As the minivan, loaded with boxes and bins crammed full of her clothes and music books and photos, and all the newly purchased dorm supplies lurches out of our street and onto the main road, I suddenly find myself thinking of Jesi. Chris is driving, Alan is next to him and Kari and I are behind them. We are heading for Oberlin Conservatory in Ohio. Kari reaches for my hand through the tangle of her two stuffed animal companions, Grandpa Jo, the cuddly soft bear that had been given to Jesi during the last months of her hospital stay, and Akira, a big black bear Kari was given when she was little.
“Do you think I’m too old to take stuffed animals to college mum?” Kari asks.
“Never too old for good friends,” I reply. “Besides, they love adventure and this is the beginning of a wonderful new adventure for you!”
It is, and I am truly happy for Kari and all she has achieved, but inside I also feel an indescribable sadness. Jesi should be here with us, also beginning her freshman year in college, and she isn’t.
For the past week I have been watching the progress in Kari’s room as her favorite belongings have gradually moved from piles on the floor into boxes and crates. As the walls of her room have been stripped of the laughter she shared with Jesi, and the echo of their life together has been folded away. I have stood silently, living the memory of Jesi, who, the week before she went into hospital for her bone marrow transplant over two years ago undertook a thorough cleaning and sorting of her room never to return to it. Watching Kari, I have felt the hairs on the back of my neck stand to attention, alerted to her imminent departure, while the rational voice inside my head has kept reminding me, this is not the same, this is NOT the same.
As the car, weighted down with its cargo and four passengers lunges towards the freeway Alan asks Chris about the bike. It is strapped to the roof on its side. In order to have the handle bars lying flat the front wheel mud guard (they have taken the wheel itself off) is sitting at a right angle to the roof. It crowns the van like a silver beacon shining in the sunlight. Suddenly I realize Jesi is with us after all. I imagine her sitting perched on the top of the bike, her arms flapping in the breeze, mouth wide open laughing, her hair, its pre-cancer length to her waist, streaming behind her. Everything about her is waving untethered in the wind. I turn to tell Kari of my vision but she has her ear buds in and is listening to music so I squeeze her hand instead. A few days later, when we walk down the quiet streets of Oberlin I will imagine Kari riding her bike and Jesi perched behind her on her pannier, her same exhilarated laughter. Both girls hair will be loose and flying in the breeze. Kari will be yelling “hold on Jesi, hold on.” Jesi will be waving her arms and legs and screeching “go faster Kari, go faster.” This will be the way Jesi will attend college with Kari.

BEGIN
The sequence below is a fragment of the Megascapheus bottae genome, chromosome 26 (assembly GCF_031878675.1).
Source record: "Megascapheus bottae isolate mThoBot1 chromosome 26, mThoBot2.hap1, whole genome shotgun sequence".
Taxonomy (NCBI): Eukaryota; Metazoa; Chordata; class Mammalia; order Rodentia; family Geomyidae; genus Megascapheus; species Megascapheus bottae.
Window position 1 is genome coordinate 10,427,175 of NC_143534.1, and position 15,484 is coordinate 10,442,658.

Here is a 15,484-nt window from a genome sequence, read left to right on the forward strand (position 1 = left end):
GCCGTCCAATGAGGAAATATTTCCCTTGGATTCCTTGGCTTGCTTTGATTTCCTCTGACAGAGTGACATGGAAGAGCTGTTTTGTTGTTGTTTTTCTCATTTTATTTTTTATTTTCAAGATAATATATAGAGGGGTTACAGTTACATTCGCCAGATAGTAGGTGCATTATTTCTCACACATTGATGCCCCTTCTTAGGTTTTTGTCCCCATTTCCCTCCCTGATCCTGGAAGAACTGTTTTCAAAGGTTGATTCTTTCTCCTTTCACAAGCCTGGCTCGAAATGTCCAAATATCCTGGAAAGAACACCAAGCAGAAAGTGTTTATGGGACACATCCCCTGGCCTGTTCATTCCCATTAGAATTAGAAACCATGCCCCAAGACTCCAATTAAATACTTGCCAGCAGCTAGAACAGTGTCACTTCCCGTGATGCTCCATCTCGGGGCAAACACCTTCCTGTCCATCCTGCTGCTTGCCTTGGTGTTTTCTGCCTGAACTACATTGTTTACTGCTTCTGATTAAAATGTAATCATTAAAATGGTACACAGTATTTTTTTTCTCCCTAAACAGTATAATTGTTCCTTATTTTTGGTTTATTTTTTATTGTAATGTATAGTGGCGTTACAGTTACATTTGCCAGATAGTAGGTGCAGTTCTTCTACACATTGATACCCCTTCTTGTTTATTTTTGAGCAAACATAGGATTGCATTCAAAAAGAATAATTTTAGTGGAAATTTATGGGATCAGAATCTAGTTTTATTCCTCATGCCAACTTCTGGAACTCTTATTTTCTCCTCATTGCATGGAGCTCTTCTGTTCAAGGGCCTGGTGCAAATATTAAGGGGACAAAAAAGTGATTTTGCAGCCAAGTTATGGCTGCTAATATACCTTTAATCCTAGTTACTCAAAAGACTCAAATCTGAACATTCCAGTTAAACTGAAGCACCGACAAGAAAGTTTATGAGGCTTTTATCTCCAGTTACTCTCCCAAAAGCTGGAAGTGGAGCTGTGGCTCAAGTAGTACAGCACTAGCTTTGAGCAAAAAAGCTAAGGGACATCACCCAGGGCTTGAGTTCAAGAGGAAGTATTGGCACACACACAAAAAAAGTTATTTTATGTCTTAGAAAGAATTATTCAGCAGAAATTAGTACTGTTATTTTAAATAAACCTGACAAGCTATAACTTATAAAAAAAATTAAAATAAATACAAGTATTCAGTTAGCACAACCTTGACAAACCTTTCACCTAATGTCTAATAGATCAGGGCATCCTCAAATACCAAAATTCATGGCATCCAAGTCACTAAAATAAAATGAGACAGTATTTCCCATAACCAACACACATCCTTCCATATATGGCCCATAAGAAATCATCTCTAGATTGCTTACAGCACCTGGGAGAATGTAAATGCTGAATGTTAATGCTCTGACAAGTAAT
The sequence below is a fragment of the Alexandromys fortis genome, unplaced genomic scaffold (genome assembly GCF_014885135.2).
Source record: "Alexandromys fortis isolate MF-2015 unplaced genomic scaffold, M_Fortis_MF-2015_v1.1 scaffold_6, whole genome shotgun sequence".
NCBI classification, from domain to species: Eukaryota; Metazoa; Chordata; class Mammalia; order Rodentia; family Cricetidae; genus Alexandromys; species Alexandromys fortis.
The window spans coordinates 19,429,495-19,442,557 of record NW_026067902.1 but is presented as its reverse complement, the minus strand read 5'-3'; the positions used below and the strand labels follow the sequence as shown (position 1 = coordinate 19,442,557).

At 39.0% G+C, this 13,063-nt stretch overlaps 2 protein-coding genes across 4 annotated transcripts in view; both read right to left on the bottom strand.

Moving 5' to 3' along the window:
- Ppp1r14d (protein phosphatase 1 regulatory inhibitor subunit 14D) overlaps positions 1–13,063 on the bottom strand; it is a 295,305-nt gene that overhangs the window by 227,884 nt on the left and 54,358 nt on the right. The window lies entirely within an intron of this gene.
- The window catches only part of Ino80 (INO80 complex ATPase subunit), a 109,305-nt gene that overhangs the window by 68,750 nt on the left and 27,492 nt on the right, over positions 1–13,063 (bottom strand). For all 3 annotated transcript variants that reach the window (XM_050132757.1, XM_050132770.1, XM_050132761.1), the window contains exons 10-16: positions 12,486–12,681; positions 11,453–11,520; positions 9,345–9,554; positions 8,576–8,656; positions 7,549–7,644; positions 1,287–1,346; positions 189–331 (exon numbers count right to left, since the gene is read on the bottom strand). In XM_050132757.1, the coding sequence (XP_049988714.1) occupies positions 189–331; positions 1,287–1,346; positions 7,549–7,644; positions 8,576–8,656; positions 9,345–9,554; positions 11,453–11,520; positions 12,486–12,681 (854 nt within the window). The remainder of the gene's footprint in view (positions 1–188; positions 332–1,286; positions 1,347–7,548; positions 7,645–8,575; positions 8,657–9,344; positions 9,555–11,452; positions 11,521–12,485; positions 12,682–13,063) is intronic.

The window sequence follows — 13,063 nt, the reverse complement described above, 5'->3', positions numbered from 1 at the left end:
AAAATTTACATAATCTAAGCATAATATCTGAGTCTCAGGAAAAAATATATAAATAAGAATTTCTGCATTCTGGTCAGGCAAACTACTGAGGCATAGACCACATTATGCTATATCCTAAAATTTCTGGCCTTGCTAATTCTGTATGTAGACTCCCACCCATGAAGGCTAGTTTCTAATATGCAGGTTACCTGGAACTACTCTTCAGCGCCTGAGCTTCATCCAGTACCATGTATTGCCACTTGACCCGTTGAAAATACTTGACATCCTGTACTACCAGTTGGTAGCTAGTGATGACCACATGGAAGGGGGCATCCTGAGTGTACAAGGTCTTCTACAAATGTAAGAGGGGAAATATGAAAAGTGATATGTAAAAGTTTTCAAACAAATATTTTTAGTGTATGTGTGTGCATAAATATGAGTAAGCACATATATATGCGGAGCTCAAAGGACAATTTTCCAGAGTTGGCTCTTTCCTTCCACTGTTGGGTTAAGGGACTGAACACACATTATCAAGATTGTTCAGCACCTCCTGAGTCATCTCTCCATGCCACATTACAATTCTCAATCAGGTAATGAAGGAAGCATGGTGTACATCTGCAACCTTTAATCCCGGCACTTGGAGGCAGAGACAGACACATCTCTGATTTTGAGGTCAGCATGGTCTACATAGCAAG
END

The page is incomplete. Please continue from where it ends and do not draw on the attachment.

That evening, over dinner in a small Italian restaurant in Bethlehem Pennsylvania I suggest a family photo. This will be the last family photo of the trip, as in the morning Chris will peel off from the party so he can prepare for his final year at Lehigh University. We huddle together while I hold the phone for a selfie. Family photos have become a very complex issue for me. But I do not think this while we all lean in and make funny faces at the screen. I am busy making sure everyone’s head is visible. Click. But there is a nagging voice inside. Jesi is missing. We are not complete anymore. But I have to do this… just in case. What if something else were to happen …
There is something about losing a child… a sibling… that knits a family together in an undefinable way. Even a divorced family.
When I look at the picture I look past the faces. I am looking instead at the flares of light surrounding the light bulbs. I want to find a sign of something supernatural, a sign that Jesi is with us and has revealed herself in the photo. An orb of light. But I find nothing. I look back at the faces. There are still only four of us and we are all still smiling.
As we drive Chris to his apartment the following morning, past the now familiar university buildings, I remember all the beginnings here. Three years ago when Chris was a freshman as Kari is now to be. Alan and I helped move him into his dorm that year. Kari had to stay in Lexington to try out for the high school soccer team. Jesi, in remission had been invited on a cruise to Bermuda with her best friend. Two years ago when Kari and Alan drove Chris to school to begin sophomore year and I stayed in Boston with Jesi who was in the ICU after her transplant. That was when everything went awry.
As I think about it I realize that even now my life is punctuated by Jesi’s life: her health, her illness, her death. It always will be a defining factor.